I had the chance to check out the latest top-of-the-line home sewing and embroidery machine from Brother courtesy of Rocky Mountain Sew and Vac in Littleton, Colorado. It’s called the Dream Machine and it truly makes you dream. Note: I am not associated with Brother or with Rocky Mountain Sew and Vac in any way. I am just an interested consumer of sewing and embroidery machines! EDIT: For a more recent review of My Design Center, see this blog post.
This is a rather lengthy post. If you’re seriously interested in this machine, you should go to Brother’s promotional web page (click on the top image) and watch all of their videos. It will leave you tantalized and curious about the details. This was my attempt at filling in some of those details.
If my Brother ULT2001 is any indication, Brother makes very good sewing machines that offer a plethora of utility and decorative stitches, including alphabets. I would expect the Dream Machine to be at least as good.
The Dream Machine comes with something called a MUVIT(tm) which replaces the standard walking foot. It’s a rather large contraption placed behind the presser foot. It has a little conveyer belt that moves the top fabric along, presumably at a speed that matches the sewing speed.
There is a dual laser guide that helps you sew straight. There is a straight-down laser that shows you where the needle is going to drop. This works best when your presser foot is up, so you can look under the foot to see where your next stitch is going to start.
There is also something called a V-Sonic(tm) Pen Pal that allows you to set needle positions and stitch widths (like the width of a zig-zag). You can use it to tell the machine how far you want to stitch. When embroidering, you can use it to tell the machine which way your fabric is hooped (i.e. how much rotation to apply to your design).
If I had any reason to buy this machine, it would probably be for its embroidery functions. Where do I even start?
This machine comes with the biggest hoop that Brother has ever made on a home machine: 9.5″ x 14″. I rarely stitch anything bigger than 5″ x 7″. But with a larger hoop size, you could arrange smaller motifs into a larger single design and sew it out all at once without rehooping. Or you could sew multiple copies of the same design at once. You may have to buy larger widths of stabilizer for this larger hoop. It also comes with 8″x12″, 5″x7″ and 4″x4″ hoops.
If you purchase the machine (and take delivery) before October 31st, you get an 8″x8″ hoop and PE-Design NEXT. The larger square hoop is a great mid-size hoop. PE-Design NEXT is version 9 of Brother’s digitizing software. Version 10 is the latest. I have PE Design 7 and it is not my preferred digitizing software. I would hope that they’ve made significant improvements to the interface since then.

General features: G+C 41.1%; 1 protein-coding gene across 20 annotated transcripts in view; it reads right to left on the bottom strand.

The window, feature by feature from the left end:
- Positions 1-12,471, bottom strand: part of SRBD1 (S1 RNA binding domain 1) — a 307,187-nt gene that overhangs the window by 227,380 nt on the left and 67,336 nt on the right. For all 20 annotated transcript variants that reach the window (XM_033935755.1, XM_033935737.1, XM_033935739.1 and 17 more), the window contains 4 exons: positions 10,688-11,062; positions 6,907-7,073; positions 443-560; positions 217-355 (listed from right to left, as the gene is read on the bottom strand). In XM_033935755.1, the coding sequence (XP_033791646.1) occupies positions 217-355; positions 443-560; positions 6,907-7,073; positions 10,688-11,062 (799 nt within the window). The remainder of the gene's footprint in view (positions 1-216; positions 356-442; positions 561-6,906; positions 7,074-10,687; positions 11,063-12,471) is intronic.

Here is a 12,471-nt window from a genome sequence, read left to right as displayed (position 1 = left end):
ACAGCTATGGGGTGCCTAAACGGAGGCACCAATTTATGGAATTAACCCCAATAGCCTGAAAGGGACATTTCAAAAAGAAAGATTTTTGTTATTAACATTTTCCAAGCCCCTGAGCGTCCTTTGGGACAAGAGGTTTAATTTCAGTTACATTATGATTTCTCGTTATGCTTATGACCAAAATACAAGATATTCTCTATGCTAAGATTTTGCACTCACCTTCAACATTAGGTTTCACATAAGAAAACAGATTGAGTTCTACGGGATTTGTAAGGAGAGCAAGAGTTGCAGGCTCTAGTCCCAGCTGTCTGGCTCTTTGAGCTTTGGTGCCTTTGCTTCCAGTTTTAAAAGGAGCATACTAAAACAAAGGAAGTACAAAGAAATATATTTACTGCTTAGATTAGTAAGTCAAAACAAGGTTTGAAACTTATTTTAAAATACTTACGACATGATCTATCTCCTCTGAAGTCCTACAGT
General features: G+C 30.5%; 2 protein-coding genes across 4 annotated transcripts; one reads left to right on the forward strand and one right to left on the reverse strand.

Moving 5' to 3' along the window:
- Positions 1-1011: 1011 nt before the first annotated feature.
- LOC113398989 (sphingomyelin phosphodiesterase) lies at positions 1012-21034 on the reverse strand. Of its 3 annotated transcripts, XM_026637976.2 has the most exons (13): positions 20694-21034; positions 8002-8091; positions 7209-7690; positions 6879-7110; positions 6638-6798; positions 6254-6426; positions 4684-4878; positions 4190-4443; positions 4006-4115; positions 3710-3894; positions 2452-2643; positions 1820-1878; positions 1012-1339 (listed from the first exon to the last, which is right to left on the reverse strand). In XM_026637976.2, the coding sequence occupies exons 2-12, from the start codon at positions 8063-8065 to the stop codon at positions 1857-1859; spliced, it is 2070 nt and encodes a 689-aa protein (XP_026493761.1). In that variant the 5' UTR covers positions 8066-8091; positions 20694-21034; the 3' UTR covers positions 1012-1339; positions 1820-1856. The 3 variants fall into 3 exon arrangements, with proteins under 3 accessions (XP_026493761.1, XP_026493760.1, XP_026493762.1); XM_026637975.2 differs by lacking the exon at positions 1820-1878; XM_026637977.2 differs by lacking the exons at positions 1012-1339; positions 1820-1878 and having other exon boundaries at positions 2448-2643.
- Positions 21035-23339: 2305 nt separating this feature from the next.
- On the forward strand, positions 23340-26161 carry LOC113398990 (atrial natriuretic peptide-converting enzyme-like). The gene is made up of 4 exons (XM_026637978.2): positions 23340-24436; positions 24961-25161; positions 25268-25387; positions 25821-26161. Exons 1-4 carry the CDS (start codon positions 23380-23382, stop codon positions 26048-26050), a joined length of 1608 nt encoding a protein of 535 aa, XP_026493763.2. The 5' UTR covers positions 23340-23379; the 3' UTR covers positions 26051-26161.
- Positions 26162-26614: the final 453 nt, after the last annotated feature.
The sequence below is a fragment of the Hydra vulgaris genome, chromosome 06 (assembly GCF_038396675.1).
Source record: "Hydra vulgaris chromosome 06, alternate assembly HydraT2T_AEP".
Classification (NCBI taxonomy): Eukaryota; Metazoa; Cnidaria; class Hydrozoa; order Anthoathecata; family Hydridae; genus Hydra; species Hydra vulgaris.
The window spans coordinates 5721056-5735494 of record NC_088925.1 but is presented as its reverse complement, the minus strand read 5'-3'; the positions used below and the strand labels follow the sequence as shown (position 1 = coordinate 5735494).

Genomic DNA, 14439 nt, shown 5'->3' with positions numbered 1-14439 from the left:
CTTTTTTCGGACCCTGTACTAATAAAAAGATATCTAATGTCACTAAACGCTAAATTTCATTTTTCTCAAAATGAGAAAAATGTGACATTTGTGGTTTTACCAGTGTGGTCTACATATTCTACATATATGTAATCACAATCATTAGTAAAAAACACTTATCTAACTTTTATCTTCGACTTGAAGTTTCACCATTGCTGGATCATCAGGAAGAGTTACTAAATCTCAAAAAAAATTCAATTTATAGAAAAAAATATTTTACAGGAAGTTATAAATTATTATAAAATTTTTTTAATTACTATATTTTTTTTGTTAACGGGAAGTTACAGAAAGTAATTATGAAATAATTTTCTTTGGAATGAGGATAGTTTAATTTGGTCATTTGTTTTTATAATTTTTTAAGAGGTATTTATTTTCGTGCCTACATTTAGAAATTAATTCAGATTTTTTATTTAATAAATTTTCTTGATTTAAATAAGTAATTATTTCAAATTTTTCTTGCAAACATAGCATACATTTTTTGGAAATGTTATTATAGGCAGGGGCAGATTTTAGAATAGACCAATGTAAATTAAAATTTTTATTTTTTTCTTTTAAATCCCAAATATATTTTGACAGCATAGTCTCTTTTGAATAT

The machine has a video camera (Innoveye(r) 2) and the Snowman(r) Embroidery Positioning system. I believe both of these features are already available on newer Brother machines. I know the pain of trying to hoop items perfectly. Imagine if you could hoop close enough and let the machine figure out everything else. That’s what the Snowman system does.
The Snowman(r) positioning system got an improvement with this machine – you are no longer limited to placing the snowman in the middle of your design. I think you can now place it on the center edges or any corner of the design instead. The embroidered design can be shown on top of the fabric in the hoop for even more precise layout.
This machine sports better hoops. The largest inner hoop on my ULT2001 tends to bow inwards when I have to tighten the screws. These new hoops look to be very rigid along their lengths and they seem to have a small rubber gasket between the inner and outer hoops for more grip, perhaps. I think the screws themselves are better designed for easier turning.
The embroidery arm has been improved with something called Accutrac(tm) which is supposed to provide smoother frame movement and less bounce.
The machine tells you what color you should be sewing with next with its Innovachrome(tm) LED system. This is a light bar that sits above the thread spool and it changes colors to match the thread color you are supposed to be using. We were told that it can represent millions of different colors.
If you want to change around the colors you’re using in a design, you can use the color shuffling function. You can choose a palette of colors to shuffle from, you can let the machine choose colors randomly, or you can choose from a color family. I’m pretty bad about choosing colors, so this might be a nice feature.
Admittedly this is the most intriguing feature I’ve ever seen added to an embroidery machine: the ability to auto-digitize from a scanned image or a JPG imported from a flash drive.
The machine comes with a scanning “hoop” upon which you place drawings held down by magnets. They call it the ScanImation(tm) Scanning Frame. The machine can scan the image with its video camera. You crop the scanned image on the touch screen. The machine can then convert the image to an embroidery design consisting of either lines (like redwork) or filled areas.